I grew up pretty poor in East Boston. We lived in a three-decker, dumbbell tenement where my mother and sister had to walk through my bedroom to get to their own. My sister’s bedroom was basically a storage room or oversized closet. There were no doors in the rooms, so there wasn’t a whole lot of privacy. We lived on the third floor, and my grandparents lived on the first floor. Angie and Rico, the couple who rented the middle floor, were like family. The three-deckers were so close together that in the summertime, when the windows were open, you could hear the conversations from folks living in the building next door, and could literally hand items from window to window if your neighbor needed to borrow flour or milk.
Just to give you a better feel of just how tight things were money-wise, my mom used to stretch my shoes and dye them another color to get longer use out of them; it was a creative way to get new shoes. We didn’t go on family vacations, and we purchased necessities, not luxuries. OK, I think you get the picture.
I am not revealing these facts because I want any sympathy, or for you to say, “poor Lou,” because the fact of the matter is that I wouldn’t want it any other way. We were extremely happy. What we lacked in money was made up in the love of our parents and grandparents. I saw my grandparents every day. We ate dinner together, and we talked, laughed, and played cards. I knew their philosophies and what they believed in because they invested time in me. My grandparents dedicated a lot of time, care, and love to my sister, Stephanie, and me.
If you think of it, my mother was 22 when I was born. Nothing against my mom or my dad, but at 22, there is not a lot of teaching that you have in you to offer. At 22, you’re still a kid yourself. At 22, you’re struggling to make ends meet and make your mark in order to be successful. It’s a pretty young age to be having children – just my opinion. So, having 50-year-old wisdom at your disposal every day is very beneficial. The fact that we spent so much time with our grandparents helped us out in many ways. The love, the advice, the food on the table – all pieces for a happy childhood. We had no money, but we were extremely happy.
In the fields I have been in throughout my career, I have met a good number of very wealthy people. They have big houses and cars and all the gadgets everyone thinks they want. Some even have their own private jets. Many of them have it all, and yet have nothing. I’m generalizing, but many of the wealthy folks I have met have strange relationships with their kids. They worked so hard to become wealthy, that they did not spend enough time with their kids and family. Yeah, sure, they were doing it for their family, but in the process they lost site of what truly mattered and what was most important. Buying items and possessions for your children is no substitute for your presence and display of love.
When we were kids, we didn’t have smart phones, PSP’s, iPads and all these scheduled sports that we see today. Because we didn’t have these things, we got creative, used our imaginations, and actually played. We played for the love of the game. My best pal, Gene, and I would play stickball in the schoolyard for hours – all of that focusing on a small ball with a thin bat made us much better Little League hitters. We didn’t receive outside instruction from paid coaches and clinics to get better; we just had fun doing it, and happened to get better in the process. I believe we were better off and actually had more than kids who appear to have more today. Our lives were enriched even though we weren’t rich.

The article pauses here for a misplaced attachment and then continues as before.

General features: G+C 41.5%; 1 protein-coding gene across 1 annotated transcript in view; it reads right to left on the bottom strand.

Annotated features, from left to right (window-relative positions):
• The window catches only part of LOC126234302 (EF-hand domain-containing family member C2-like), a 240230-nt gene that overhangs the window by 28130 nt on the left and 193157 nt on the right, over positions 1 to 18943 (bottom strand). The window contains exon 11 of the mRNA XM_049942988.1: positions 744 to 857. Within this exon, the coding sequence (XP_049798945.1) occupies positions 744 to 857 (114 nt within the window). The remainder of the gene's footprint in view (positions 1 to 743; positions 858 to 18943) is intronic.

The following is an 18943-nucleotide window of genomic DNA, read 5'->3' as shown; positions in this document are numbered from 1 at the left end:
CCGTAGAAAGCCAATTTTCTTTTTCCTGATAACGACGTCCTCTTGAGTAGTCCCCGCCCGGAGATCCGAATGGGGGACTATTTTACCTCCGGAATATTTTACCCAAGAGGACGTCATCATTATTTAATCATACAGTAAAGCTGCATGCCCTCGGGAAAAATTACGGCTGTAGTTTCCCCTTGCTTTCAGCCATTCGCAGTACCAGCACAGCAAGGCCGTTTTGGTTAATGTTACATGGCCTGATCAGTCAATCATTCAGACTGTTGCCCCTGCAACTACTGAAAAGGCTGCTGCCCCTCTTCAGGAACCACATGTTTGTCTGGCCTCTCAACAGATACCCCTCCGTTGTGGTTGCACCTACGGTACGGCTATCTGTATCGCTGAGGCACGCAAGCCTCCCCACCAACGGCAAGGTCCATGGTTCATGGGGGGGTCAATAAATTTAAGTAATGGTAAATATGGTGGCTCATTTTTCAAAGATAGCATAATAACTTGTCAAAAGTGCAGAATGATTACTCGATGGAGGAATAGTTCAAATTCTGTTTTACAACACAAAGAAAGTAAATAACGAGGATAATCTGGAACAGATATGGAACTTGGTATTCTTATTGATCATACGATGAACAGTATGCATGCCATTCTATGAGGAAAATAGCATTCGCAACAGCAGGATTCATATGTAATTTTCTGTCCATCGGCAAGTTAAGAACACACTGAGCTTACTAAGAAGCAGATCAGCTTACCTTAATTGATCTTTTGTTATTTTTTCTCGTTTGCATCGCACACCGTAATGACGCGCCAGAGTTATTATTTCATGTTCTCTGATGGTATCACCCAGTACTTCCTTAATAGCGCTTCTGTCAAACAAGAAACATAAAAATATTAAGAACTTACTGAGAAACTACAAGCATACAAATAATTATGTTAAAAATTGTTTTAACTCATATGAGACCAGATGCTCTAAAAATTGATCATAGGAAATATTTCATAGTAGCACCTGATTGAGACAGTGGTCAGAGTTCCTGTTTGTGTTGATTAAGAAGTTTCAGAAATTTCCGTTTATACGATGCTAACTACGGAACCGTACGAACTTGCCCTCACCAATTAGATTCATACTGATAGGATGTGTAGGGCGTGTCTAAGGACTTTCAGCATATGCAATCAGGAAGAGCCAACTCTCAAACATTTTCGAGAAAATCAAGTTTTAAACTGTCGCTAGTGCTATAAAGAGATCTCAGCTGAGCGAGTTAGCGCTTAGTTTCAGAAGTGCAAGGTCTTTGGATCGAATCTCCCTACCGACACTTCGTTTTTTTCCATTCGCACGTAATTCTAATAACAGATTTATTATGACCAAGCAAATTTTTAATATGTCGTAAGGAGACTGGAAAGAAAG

When I was with the Patriots, I worked crazy hours, traveled with the team, and saw my kids much less than I would have liked. I was focused on a career and making money and my eye got off the ball. I was fortunate that my kids were babies and young enough not to be negatively affected by not having my presence. In fact, we were very lucky – Patricia stayed at home and got the kids on my schedule so we could maximize the time I spent with them. But just the same, I was headed in the wrong direction, and got caught up with things that really were just window dressing. Something had to give.
I don’t have the same “glamorous”, jet-setting job that I had years ago, but I have dinner with my family just about every night. I make all my kids games and all their practices. We ski together, swim together, and spend a lot of time chatting and discussing philosophies, working things out together. I am happier for it. I am happy like when I was a kid and I received time, love and wisdom from my grandparents; only now, it’s Patricia and I who are providing those aspects of life to our kids. My son came home a few days ago and said that one of his friends was sad because she never saw her dad. In fact, she was a bit mad at him for not being around. I know I sound like I’m lecturing, but kids notice. They’re very perceptive; if you are not spending enough time with them, you may want to shift your thinking.
I realize money is necessary for living, but how much do you really need? Are you aiming for money and possessions, or are you aiming for happiness? The relationship you have with your children is far more important than any bank account or stock portfolio. Who is actually a success, the guys like George Bailey in It’s a Wonderful Life or the guys like Mr. Potter? Society has things all backwards. When your kids need you the most, your time is limited. When you have time, it’s their time to make a name for themselves. You can succumb to an inverted system, or you can end the struggle, and strive to achieve what is truly important to you.
What are you aiming for? I suggest you aim for happiness.